Since 2014, the Pentagon has been developing a new doctrine to combat America’s real and perceived vulnerabilities. It is this policy development, glossed over in major media outlets that will come in the shape and character of America’s armed services for the foreseeable future.
Named the third offset strategy (3OS), this doctrine is similar to the first and second offset strategies that defined US military procurement throughout the Cold War. First, Eisenhower hoped to offset Russian forces with increased nuclear stockpiles, after which the Reagan administration more successfully countered the threat of Soviet numerical superiority with advanced weaponry like precision-guided missiles, stealth aircraft and missile-defence systems.
Now the Pentagon top brass argues the US is once again vulnerable; with the rise of China as a Pacific rival necessitating the greatest action. While the previous strategies were made possible by huge increases in defence spending, the relative thrift of modern times has led to more novel for America to maintain its military edge to be considered.
Above all, artificial intelligence, the swarm doctrine and disaggregation of expensive platforms into smaller, more specialised and affordable systems are key themes in the Pentagon’s early discussions about future force configuration. Such developments could significantly increase lethality, cheapen the cost of military production, and alter the ability of organisations, large and small, to make war.
We are used to hearing of expert systems like IBM’s Watson or Deep Blue beating a human at Chess or Jeopardy. By weight and speed of processing power, computers can best humans in most set tasks.
However, a little-known company called Psibernetix has recently caused a stir by building an artificial intelligence (ALPHA) that can beat experienced USAF pilots in combat simulations.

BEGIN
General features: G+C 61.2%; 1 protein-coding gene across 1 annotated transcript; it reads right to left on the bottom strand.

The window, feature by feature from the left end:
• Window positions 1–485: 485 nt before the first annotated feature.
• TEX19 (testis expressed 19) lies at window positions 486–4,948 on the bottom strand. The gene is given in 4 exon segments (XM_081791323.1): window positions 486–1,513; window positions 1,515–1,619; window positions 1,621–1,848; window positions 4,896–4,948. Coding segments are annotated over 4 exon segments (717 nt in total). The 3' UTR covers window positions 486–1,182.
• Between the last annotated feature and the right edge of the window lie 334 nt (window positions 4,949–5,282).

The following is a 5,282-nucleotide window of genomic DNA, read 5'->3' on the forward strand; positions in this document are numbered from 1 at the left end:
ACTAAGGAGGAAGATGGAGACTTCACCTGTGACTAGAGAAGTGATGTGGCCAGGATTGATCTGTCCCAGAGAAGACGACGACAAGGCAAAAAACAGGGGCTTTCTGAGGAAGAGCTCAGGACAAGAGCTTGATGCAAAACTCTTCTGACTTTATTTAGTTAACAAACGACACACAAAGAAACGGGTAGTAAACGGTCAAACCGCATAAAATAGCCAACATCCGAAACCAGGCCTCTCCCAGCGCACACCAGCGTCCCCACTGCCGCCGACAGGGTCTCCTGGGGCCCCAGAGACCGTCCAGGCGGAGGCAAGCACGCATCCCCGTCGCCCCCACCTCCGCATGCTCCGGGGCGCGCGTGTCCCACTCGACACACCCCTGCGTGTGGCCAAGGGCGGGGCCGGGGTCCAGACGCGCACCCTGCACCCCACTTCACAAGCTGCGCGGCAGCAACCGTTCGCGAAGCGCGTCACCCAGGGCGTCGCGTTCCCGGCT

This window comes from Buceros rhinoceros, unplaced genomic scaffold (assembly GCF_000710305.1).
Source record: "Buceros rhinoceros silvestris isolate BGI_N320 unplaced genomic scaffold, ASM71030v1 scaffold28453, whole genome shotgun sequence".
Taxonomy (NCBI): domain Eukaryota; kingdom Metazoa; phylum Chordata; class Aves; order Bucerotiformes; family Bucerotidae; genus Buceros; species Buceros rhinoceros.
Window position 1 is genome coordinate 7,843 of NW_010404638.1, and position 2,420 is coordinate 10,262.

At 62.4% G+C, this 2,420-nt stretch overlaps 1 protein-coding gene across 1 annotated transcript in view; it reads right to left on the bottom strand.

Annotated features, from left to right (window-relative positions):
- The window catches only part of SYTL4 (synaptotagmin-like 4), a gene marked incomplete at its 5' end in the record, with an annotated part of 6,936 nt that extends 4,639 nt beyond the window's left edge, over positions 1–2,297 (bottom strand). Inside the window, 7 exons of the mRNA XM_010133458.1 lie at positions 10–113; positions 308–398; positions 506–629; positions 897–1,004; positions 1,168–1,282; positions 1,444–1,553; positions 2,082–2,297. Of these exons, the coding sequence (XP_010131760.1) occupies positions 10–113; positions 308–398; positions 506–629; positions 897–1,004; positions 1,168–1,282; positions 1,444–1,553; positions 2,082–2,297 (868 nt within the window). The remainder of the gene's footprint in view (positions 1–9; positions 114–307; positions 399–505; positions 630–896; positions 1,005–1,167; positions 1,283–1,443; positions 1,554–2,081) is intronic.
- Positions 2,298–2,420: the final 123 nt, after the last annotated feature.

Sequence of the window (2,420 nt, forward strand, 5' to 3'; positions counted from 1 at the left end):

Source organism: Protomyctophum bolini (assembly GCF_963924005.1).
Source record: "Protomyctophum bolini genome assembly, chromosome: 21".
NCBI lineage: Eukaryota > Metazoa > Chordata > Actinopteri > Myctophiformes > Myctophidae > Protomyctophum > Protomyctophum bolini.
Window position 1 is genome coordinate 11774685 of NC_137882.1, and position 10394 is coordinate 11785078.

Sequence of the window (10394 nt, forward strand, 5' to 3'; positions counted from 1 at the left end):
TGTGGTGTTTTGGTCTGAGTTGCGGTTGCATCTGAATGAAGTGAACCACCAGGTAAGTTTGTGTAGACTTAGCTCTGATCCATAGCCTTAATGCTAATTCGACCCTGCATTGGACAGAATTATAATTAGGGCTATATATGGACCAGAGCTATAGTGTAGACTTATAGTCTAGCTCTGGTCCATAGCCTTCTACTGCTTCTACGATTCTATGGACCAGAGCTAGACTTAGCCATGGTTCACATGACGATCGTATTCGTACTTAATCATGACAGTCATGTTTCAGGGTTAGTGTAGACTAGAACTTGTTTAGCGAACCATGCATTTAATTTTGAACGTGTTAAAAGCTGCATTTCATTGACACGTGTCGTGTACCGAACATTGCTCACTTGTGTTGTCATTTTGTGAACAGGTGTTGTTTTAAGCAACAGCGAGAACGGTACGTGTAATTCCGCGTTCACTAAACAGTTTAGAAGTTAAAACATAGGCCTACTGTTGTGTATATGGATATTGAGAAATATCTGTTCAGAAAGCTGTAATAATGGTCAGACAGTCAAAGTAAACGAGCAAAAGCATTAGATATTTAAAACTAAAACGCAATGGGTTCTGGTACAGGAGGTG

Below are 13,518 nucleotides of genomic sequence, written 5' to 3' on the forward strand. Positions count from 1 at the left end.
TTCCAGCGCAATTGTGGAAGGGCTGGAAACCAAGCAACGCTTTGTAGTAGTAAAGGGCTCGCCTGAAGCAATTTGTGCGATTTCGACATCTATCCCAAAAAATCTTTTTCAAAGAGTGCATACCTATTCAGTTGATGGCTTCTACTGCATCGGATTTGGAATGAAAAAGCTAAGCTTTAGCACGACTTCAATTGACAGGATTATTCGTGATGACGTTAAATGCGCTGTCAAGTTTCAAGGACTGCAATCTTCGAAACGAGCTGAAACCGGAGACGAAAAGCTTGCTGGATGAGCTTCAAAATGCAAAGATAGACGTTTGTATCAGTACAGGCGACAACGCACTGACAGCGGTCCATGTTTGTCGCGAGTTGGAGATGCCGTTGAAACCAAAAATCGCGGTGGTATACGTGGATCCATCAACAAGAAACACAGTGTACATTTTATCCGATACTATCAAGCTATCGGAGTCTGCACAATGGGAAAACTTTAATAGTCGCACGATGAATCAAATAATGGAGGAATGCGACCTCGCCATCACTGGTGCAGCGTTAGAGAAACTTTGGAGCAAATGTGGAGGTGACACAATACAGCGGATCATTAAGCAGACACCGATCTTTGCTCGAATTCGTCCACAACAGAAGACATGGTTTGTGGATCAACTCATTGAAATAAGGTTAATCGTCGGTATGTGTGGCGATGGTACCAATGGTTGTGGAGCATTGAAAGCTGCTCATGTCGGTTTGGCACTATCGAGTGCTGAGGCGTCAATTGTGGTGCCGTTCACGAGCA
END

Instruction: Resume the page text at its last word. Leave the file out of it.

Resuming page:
Even when significantly handicapped, ALPHA has been able to outsmart and out-manoeuvre human pilots with no losses of its own. Former Pilot Gene Lee referred to ALPHA as “the most aggressive, responsive, dynamic and credible AI I’ve seen to date.”
The potential of AI in aerial combat is self-evident. Modern fighters are designed to operate at 40,000 ft. and speeds of over 1,500 mph (Mach 2 +). In such a scenario, speed of action and situational awareness is critical. ALPHA, which runs on novel language-based algorithms, can respond to changes in the environment 250 times faster than a human can blink. Despite this formidable processing power, the cutting edge technology can be run on a low-end PC.
Partially designed to operate unmanned aerial vehicles (UAV’s) it’s conceivable to imagine fleets of high-performance aircraft being controlled by algorithms, independent from human control.
This scenario is, however, unlikely. ALPHA and its successor AI’s will instead be incorporated into existing and future aircraft and will make the job of the pilot significantly easier, complimenting humans instead of supplanting them. According to Nicholas Earnest (the creator of ALPHA), AI will begin to act as a digital assistant to pilots, easily processing incoming sensor data at speeds impossible to human cognition. Beyond the improved processing of big data, ALPHA has also demonstrated the capability of remotely controlling up to four aircraft. This allows for one piloted plane to have control of multiple vehicles, acting as something of a pseudo-satellite.
While automation has up till now supplanted human tasks, the future of war will increasingly see human-machine teaming, where a hybridisation of man and machine create a strong and adaptable system.
While ALPHA provides an example of software designed to engage enemy fighters and supplement pilot performance, other systems are being developed. One example, Mayhem, is an AI that can quickly scour vast quantities of code to determine vulnerabilities thus highlighting and mitigating the risks of cyber warfare.
ALPHA and Mayhem serve as milestones in the revolution in military-grade software. As targeting, electronic warfare, data-processing, and situational awareness are all improved and further delegated to onboard systems, the pilot’s role could change drastically. Airmen may stop resembling Tom Cruise’s Maverick from Top Gun, and increasingly consist of ad hoc data scientists instead.